Eskom is coming for the R50 billion the South African government owes — Ramaphosa

South Africa has established a multi-disciplinary revenue committee to address municipal and government debt to Eskom — which currently sits at around R50 billion.

Eskom is part of the committee, and President Cyril Ramaphosa described the debts owed to the power utility as “unacceptable” while speaking to the National Assembly on Thursday, 3 November 2022.

“We have established a multi-disciplinary revenue committee — and Eskom is part of this committee — to address payment of debt to the utility by municipalities and various other organs of state,” he said.

Ramaphosa said the Department of Public Works and Infrastructure had been tasked with helping municipalities and organs of state to pay their power-related debts.

“For the month of September 2022, as an example, the department paid R575 million for property rates and municipal services, and processed invoices to the value of R51 million to Eskom,” he said.

“Where there are disputes, as there often are, the department pays what is not disputed and engages the municipalities for amounts and accounts that are disputed.”

The president explained that the relevant departments and various treasuries participate in regular engagements to resolve all outstanding debt from municipalities and government entities.

“The department of corporate governance and the South African local government associations are part of these consultations that are ongoing for amounts that may be incorrectly reported,” Ramaphosa said.

“This is an ongoing process, and we hope it will continue to gain traction and result in a situation where less and less municipalities, as well as government departments and entities, owe less money to Eskom.”

Ramaphosa was delivering his opening remarks at a meeting of the National Assembly, set up for him to answer various parliamentary questions.

Among the questions were two from Economic Freedom Fighter (EFF) leader Julius Malema, who asked for full details regarding South Africa’s extensive rolling blackouts.

He also asked whether a change of leadership at Eskom may be needed to secure electricity stability in South Africa.

André de Ruyter, Eskom CEO

Regarding Eskom’s leadership — and more specifically, its CEO, André de Ruyter — Ramaphosa explained that he was appointed on a five-year contract in January 2020 and reports directly to the Eskom board, which conducts the relevant performance reviews.

He noted that the new Eskom Board was only appointed on 1 October 2022 and still needs time to plan a way forward.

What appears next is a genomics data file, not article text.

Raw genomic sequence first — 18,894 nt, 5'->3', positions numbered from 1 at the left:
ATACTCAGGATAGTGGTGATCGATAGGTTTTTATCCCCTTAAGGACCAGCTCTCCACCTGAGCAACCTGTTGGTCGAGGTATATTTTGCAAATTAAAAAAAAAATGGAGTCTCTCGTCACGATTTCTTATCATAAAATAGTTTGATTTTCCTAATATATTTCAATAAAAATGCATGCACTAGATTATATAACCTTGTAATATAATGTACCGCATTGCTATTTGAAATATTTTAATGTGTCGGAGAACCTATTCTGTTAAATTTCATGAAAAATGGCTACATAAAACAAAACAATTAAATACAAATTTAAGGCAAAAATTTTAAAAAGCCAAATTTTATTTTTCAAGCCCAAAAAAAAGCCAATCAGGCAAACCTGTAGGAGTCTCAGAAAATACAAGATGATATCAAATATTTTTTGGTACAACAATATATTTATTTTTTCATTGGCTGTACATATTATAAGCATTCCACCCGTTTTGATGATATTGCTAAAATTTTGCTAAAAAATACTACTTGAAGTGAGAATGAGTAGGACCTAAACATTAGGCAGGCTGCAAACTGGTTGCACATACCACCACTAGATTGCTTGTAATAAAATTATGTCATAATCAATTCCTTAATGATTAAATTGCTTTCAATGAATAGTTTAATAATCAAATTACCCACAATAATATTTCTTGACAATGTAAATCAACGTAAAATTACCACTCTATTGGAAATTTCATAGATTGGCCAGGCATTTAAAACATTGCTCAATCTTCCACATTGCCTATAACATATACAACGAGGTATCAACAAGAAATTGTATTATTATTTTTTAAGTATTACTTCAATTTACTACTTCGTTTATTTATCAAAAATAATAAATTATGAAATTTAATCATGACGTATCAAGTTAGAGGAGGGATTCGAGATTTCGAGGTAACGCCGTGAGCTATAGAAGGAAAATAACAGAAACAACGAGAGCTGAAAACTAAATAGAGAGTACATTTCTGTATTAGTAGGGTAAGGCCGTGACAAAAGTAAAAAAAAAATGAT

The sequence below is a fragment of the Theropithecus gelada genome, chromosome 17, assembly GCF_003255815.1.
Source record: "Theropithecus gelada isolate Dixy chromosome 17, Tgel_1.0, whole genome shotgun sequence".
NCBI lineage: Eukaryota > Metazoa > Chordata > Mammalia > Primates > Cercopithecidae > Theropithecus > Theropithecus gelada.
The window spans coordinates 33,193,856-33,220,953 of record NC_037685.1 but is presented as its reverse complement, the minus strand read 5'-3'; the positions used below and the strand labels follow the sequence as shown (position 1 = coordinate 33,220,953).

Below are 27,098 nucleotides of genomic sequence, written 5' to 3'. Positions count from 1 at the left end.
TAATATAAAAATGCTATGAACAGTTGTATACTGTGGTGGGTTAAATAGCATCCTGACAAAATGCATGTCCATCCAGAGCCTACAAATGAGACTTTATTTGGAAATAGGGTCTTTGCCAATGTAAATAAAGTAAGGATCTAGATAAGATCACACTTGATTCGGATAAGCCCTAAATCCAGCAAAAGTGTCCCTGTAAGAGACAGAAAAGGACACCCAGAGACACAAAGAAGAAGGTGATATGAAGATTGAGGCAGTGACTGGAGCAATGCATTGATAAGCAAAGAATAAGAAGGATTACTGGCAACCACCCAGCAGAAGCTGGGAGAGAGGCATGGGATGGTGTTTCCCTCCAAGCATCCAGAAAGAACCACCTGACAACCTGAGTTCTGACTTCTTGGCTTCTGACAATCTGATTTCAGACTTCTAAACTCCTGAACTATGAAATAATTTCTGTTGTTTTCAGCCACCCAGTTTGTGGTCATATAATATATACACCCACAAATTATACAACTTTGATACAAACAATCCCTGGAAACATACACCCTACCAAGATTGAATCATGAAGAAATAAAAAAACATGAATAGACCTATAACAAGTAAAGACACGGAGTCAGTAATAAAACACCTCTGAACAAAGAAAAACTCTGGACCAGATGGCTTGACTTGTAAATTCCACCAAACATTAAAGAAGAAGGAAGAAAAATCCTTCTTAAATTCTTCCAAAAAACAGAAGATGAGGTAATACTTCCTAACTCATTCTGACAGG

“The new Eskom board was appointed on the first of October this year and should be given the space to assess what needs to be done to improve the efficiency of the existing plants, and effectiveness of the management and operators at all levels,” Ramaphosa said.

“This is a process I believe they have started to embark on or will be embarking on soon.”

Ramaphosa explained that the recent extensive load-shedding could be attributed to structural and operational causes.

“Among the structural challenges is the fact that there has been insufficient investment at the Eskom level in new generation capacity,” he said.

“New generation builds [were] needed two decades ago, and this has resulted in a national capacity shortage of between 4,000 and 6,000MW.”

He added that the situation was exacerbated by delays in building the Kusile and Medupi power stations and several other factors.

“This situation obviously was made worse by the delay in building Kusile and Medupi, the faulty design that has accompanied that whole build, state capture and corruption, and the loss of experienced staff,” Ramaphosa said.

“As a result of these challenges, power stations were run very hard to their maximum capacity, with poor reliability on maintenance and neglect of mid-life refurbishments.”

Eskom announced last night that there was a failure at one of Kusile’s flue gas desulphurisation ducts on 23 October.

This could cause Kusile Unit 1 to remain offline for months, and has delayed the return to service of Unit 2 until the power utility concludes an investigation and assessment into the damage.

Now read: Eskom falling apart

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Eskom is coming for the R50 billion the South African government owes — Ramaphosa